17.355 books and their openings

From: Humanist Discussion Group (by way of Willard McCarty willard.mccarty@kcl.ac.uk)
Date: Wed Oct 29 2003 - 02:00:24 EST

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                   Humanist Discussion Group, Vol. 17, No. 355.
           Centre for Computing in the Humanities, King's College London
                         Submit to: humanist@princeton.edu

       [1] From: "Amsler, Robert" <Robert.Amsler@hq.doe.gov> (52)
             Subject: Books in the 21st century

       [2] From: Hope Greeenberg <hope.greenberg@uvm.edu> (13)
             Subject: Re: 17.343 open access

             Date: Wed, 29 Oct 2003 06:39:56 +0000
             From: "Amsler, Robert" <Robert.Amsler@hq.doe.gov>
             Subject: Books in the 21st century

    Two items of note which I have not seen mentioned on Humanist and a comment.

    (1) Amazon.com has created a new searching capability for the 130,000 books
    in their active inventory. They have scanned and OCRed the books and now
    allow online visitors to search the texts of the books for any words they
    wish, for free. They will even retrieve and display the pages found, one at
    a time. This is being done by Amazon to sell more books, reasoning that
    providing a glimpse "Inside the Book" will promote sales rather than
    diminishing them. The OCR has not been corrected, the searches are simple
    ANDs, but it is a very impressive trove of material.

    (2) eBooks have recently become more of a reality with NetLibrary.com,
    which has on the order of 60,000 books in complete text fidelity available
    for libraries and individuals to purchase access rights. They have
    completed deals with a number of publishers, especially university
    presses, to put their works online and accessible from anywhere on the
    Internet. The effort here seems to be to create an electronic equivalent to
    the printed book for the purposes of sales and access. Member libraries
    integrate the eBooks they purchase into their electronic card catalogs.
    Patrons of those libraries can acquire access through signing up from a
    library terminal and thereafter search, browse and check-out books over the
    Internet anywhere after logging into their user account via NetLibrary.com.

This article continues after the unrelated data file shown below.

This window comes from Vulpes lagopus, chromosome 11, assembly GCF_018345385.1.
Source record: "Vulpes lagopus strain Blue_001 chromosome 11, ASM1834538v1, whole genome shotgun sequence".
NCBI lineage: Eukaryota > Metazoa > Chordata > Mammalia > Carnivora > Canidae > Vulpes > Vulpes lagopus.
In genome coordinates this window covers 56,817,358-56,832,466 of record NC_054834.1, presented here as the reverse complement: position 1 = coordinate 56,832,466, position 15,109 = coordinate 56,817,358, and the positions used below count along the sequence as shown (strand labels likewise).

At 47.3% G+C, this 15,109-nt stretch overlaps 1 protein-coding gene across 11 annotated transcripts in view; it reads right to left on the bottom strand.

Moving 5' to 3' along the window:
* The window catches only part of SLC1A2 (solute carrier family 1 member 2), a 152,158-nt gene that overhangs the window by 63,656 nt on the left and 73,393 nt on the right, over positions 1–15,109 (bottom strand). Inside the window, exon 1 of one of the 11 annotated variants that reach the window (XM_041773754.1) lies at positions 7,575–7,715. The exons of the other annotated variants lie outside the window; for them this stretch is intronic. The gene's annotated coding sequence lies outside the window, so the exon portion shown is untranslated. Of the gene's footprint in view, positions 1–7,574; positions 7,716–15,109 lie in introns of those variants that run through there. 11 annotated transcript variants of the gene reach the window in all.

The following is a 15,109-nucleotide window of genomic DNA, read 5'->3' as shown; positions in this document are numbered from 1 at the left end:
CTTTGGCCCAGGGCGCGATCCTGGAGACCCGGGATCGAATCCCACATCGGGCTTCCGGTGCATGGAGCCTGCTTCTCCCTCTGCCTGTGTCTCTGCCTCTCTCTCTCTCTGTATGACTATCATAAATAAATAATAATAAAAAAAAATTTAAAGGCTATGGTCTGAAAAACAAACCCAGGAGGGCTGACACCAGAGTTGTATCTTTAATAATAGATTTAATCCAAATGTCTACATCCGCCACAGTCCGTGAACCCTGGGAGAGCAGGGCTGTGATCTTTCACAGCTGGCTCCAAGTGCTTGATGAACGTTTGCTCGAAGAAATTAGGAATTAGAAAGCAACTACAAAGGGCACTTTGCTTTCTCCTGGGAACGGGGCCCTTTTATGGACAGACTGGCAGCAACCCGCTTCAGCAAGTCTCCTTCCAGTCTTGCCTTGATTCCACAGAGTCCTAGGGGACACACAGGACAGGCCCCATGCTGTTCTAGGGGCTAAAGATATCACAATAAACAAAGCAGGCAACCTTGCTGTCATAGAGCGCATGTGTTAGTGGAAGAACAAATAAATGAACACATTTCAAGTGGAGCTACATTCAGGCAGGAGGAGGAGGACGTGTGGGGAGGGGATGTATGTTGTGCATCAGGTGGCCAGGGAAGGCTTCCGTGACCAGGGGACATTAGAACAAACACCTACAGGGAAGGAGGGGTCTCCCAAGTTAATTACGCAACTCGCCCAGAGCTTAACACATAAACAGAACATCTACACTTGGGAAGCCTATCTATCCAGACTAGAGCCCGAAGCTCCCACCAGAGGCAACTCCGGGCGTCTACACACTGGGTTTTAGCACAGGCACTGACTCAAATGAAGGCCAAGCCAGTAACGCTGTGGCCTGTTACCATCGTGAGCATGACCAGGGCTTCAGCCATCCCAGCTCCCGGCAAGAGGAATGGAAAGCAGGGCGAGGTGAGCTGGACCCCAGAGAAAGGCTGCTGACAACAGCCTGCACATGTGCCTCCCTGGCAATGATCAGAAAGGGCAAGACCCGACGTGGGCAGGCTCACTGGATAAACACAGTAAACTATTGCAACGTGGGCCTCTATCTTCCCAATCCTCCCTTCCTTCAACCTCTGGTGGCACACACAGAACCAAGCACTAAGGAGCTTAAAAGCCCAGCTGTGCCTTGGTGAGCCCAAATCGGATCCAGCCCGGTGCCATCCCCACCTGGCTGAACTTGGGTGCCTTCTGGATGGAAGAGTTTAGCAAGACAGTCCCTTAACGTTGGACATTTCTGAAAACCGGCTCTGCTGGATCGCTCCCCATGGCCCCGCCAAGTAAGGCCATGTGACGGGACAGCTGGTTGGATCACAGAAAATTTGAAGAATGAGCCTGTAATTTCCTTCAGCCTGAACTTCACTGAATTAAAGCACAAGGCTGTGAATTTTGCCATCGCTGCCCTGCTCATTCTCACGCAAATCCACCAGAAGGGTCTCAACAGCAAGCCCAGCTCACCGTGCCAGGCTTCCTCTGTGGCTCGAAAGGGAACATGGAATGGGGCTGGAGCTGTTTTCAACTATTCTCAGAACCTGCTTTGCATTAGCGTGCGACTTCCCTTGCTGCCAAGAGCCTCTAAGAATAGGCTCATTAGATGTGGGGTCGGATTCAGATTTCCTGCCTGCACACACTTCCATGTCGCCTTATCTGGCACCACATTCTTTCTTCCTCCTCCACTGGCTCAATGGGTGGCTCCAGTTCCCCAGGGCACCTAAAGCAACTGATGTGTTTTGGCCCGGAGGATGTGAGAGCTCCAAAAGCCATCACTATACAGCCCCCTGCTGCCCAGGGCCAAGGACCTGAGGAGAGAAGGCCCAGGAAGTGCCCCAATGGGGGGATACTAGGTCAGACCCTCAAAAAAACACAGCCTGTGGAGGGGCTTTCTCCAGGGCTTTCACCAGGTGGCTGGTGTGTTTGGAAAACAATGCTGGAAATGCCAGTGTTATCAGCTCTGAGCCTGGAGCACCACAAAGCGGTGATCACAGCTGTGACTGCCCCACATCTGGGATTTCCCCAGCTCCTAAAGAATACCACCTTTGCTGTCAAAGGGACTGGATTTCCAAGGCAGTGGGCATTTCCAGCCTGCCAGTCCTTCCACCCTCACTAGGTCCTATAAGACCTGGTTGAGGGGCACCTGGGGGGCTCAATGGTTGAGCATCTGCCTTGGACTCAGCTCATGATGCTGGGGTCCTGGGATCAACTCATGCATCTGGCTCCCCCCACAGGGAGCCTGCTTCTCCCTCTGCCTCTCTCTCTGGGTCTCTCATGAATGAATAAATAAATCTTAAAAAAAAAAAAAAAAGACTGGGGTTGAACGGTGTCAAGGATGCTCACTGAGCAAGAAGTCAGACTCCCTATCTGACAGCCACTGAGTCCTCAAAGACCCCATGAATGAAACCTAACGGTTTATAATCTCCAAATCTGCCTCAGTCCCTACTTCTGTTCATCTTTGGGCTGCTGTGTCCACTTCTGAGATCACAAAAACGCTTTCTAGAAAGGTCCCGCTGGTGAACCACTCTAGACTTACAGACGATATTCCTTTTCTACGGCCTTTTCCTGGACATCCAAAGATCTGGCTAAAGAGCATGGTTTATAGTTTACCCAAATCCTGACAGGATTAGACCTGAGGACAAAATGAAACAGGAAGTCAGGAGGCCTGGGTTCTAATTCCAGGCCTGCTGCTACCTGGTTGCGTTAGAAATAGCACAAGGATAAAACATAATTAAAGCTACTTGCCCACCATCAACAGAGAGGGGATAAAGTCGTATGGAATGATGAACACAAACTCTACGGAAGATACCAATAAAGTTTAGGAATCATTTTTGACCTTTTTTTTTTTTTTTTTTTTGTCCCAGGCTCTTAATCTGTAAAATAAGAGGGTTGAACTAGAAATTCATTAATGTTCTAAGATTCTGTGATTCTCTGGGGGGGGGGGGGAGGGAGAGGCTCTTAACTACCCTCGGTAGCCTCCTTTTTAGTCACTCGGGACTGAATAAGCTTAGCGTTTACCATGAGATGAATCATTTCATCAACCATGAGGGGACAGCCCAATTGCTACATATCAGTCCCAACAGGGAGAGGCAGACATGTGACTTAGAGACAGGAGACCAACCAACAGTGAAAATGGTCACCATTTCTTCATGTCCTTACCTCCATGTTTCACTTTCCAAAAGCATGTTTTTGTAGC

eBooks are accessible a page at a time. Browsing is for 15 minute
    intervals. Browsing or checking an eBook out denies access to other library
    patrons while that eBook copy is in use. I.e., just as with physical books,
    a library only has access to as many copies as they individually purchased.

    I can't but believe these two events, happening so close together, signal a
    significant turning point in the history of the book. From this point
    forward it is likely books will become increasingly electronic in their
    access--and the temptation of libraries to not acquire physical books (or
    to discard "old and obsolete" books) will become stronger and stronger. The
    danger is that out-of-print and out-of-copyright works (the so-called
    "orphans" of Brewster Kahle) will be lost before they become digital and
    that future generations of students will be unwilling to search through the
    undigital past, if they can find any surviving physical copies at their

    The only solution I can see is for the major book institutions of the world
    to digitize their collections to avoid a form of obsolescence comparable to
    having their entire physical collections placed in archival storage,
    accessible only to dedicated scholars for slow painstaking access. The
    Library of Congress needs to update its criterion for collecting print
    materials to require an electronic copy be made available to their
    collection in order to secure copyright.

    The perspective of those of us who grew up with physical books is to rail
    against a future in which someone wants to replace print with digital
    text--however, the perspective from the future will be to marvel at anyone
    who would put up with the limitations of print access and the
    inaccessibility of print books. Try to imagine how engravers and
    illustrators felt when photography came into existence and displaced their
    works from magazines and newspapers. At first photography in mass
    reproduction was crude--but it was far less expensive and time consuming to
    use. Today we regard photography as an art form and would probably feel
    cheated if the newspapers only showed illustrations of news stories and not
    actual photographs.

             Date: Wed, 29 Oct 2003 06:40:39 +0000
             From: Hope Greeenberg <hope.greenberg@uvm.edu>
             Subject: Re: 17.343 open access

    It is interesting to read this discussion during the week that Amazon.com
    has initiated their new "Search Inside the Book" feature. It raises many
    questions: is Amazon responding to an expressed need on the part of its
    readers? how many books do people read and how many books do people simply
    glean information from? how do these patterns of use determine our
    assumptions about the "appropriate" method of information delivery (do we
    always "need" paper-based text/do we always "need" searchable e-based
    text)? And the perennial question: how does the common student perception
    that "if it's not on the web it doesn't exist," combined with Amazon's
    bellweather-like models, shape future scholars' expectations about how
    information should be created and delivered?

    hope.greenberg@uvm.edu, University of Vermont

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